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  • Science!    April 16 
Researchers: Exercise could make your skin look younger
Thinkstock
Thinkstock

Researchers have discovered yet another benefit of exercise: It not only helps skin look younger, but may even reverse skin aging in those who begin exercising later in life.

According to The New York Times, scientists at McMaster University in Ontario, Canada, found that mice who were bred to age prematurely became frail and demented and lost their fur when they remained sedentary. Mice that had access to running wheels had an opposite response: They maintained healthy hearts, muscles, brains, and reproductive organs, and their fur never turned gray.

Researchers then turned to humans. They tested the skin samples of 29 volunteers — males and females, between the ages of 20 and 84 — and had half perform at least three hours of moderate or vigorous physical activity a week, while the others exercised for less than an hour each week. After taking samples of skin, researchers discovered that the men and women older than 40 who exercised frequently had a thinner and healthier stratum corneum (the part of the skin you see and feel) and thicker dermis layer, which looked more like that of a 20-something.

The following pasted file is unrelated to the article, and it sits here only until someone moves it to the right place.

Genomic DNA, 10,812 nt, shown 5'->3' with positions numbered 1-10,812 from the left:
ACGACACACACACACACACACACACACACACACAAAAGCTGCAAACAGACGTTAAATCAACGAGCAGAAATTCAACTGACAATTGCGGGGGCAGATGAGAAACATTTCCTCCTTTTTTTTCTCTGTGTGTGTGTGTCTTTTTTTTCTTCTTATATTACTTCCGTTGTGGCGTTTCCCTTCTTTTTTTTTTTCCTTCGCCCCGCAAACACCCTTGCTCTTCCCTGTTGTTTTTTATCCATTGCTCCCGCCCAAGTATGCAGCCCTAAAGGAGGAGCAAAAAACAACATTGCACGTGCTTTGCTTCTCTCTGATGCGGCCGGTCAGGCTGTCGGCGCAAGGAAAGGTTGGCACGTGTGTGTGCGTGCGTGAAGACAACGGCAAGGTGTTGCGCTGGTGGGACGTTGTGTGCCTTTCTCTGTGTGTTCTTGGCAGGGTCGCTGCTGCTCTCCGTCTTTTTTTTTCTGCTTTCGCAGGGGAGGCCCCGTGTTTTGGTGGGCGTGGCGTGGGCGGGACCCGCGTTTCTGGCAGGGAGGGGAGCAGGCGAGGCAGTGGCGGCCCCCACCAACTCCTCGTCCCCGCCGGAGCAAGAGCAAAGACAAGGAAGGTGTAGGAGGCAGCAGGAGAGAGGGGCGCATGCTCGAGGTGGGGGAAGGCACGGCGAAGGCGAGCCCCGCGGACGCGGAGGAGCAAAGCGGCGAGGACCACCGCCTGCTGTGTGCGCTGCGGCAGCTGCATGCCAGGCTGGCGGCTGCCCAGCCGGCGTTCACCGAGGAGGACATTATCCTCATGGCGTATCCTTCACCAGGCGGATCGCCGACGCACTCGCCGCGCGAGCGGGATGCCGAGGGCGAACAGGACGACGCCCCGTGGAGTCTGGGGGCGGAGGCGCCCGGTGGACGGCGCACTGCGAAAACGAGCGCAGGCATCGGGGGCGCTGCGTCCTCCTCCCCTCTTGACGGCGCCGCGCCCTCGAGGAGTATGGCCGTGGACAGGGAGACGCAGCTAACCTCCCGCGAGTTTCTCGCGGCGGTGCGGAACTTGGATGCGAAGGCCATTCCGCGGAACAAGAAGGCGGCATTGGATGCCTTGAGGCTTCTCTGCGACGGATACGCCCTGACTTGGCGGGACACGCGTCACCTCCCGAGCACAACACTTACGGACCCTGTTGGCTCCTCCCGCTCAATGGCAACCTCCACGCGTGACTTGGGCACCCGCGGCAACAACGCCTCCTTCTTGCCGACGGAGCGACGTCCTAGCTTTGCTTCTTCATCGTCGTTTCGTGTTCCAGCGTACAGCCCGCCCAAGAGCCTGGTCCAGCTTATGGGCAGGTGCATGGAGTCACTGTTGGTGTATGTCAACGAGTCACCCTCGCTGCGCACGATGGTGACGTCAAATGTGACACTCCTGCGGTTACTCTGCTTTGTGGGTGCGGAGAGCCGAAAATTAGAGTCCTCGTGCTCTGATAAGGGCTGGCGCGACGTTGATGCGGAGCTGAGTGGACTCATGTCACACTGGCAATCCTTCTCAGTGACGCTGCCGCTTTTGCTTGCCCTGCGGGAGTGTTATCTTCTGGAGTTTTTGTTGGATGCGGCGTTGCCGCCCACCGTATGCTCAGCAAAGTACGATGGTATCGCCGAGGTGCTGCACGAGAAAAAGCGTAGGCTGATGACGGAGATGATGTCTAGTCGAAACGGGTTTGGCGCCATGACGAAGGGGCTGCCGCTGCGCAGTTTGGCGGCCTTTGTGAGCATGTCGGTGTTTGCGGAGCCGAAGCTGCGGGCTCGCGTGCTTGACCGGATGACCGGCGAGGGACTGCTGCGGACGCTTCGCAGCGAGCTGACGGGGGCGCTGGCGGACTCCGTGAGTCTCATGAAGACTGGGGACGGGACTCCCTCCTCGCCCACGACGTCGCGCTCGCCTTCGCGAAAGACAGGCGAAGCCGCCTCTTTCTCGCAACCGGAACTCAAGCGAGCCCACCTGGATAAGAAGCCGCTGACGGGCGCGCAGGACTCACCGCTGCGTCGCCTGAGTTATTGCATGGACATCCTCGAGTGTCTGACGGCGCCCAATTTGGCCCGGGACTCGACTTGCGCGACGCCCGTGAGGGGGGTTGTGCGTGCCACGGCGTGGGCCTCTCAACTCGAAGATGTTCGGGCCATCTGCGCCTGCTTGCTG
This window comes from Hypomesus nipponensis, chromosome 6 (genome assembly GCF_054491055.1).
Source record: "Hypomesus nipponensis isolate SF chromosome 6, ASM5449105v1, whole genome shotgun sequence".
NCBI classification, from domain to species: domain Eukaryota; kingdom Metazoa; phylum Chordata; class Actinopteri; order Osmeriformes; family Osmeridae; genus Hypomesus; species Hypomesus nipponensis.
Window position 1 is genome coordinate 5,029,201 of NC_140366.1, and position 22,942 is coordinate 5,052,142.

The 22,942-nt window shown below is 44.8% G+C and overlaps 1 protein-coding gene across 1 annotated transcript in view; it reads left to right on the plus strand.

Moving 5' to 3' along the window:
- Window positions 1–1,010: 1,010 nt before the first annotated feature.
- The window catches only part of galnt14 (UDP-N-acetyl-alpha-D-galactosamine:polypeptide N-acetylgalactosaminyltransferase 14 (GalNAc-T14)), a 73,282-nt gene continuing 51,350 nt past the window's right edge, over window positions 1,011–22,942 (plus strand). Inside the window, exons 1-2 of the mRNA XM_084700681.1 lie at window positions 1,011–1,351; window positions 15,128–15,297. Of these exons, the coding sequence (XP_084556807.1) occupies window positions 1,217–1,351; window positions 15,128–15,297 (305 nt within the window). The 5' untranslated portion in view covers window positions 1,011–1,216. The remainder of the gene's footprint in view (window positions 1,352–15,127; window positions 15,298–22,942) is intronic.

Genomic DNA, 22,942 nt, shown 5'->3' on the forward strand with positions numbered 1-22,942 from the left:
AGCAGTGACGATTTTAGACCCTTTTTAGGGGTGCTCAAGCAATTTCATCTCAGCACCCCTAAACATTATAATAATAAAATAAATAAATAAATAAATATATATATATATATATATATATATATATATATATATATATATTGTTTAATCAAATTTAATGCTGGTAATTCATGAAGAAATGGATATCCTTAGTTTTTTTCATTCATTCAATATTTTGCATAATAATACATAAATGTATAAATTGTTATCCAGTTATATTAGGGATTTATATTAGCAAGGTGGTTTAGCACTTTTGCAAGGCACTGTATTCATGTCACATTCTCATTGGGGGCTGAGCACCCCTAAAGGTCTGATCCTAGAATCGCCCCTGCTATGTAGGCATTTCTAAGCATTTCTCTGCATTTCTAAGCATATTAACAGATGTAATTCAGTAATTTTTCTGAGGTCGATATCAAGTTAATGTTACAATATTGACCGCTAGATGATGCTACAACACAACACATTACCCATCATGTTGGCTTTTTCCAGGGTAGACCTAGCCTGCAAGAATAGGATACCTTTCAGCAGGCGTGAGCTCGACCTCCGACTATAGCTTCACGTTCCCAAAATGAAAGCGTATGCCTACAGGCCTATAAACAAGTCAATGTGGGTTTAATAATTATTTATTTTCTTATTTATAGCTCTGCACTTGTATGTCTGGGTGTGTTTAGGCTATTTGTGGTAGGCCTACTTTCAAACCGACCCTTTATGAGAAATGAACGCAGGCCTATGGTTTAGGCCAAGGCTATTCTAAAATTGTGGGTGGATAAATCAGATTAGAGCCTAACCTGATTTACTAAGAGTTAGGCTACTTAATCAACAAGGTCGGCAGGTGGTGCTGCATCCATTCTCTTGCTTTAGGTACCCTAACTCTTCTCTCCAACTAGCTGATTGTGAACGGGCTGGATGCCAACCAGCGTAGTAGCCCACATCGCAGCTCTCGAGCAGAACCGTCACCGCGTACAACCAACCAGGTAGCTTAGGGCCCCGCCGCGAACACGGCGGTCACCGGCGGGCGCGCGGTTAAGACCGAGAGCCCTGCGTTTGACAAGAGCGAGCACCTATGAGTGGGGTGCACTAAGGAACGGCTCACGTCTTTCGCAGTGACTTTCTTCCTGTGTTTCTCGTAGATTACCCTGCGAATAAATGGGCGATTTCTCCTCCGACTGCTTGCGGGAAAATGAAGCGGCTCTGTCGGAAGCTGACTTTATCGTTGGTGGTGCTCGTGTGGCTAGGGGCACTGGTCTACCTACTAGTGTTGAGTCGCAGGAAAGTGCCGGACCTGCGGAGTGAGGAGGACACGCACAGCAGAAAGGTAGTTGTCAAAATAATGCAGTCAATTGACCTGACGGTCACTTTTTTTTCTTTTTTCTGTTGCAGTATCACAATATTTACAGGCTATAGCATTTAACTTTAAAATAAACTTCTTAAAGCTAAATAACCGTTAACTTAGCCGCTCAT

Scientists are still trying to figure out how exercise changes the skin composition, but they did discover that the skin samples of those who exercised more had high levels of a myokine — a substance created by active muscles that enters the bloodstream and starts changes in cells — called IL-15. While they still don't have all the answers, researchers are amazed by what they've discovered so far. "It is astonishing to consider all of the intricate ways in which exercise changes our bodies," says Dr. Mark Tarnopolsky, a professor of pediatrics and exercise science at McMaster who oversaw the study. Read more about the research at The New York Times.

- - Catherine Garcia
 
 
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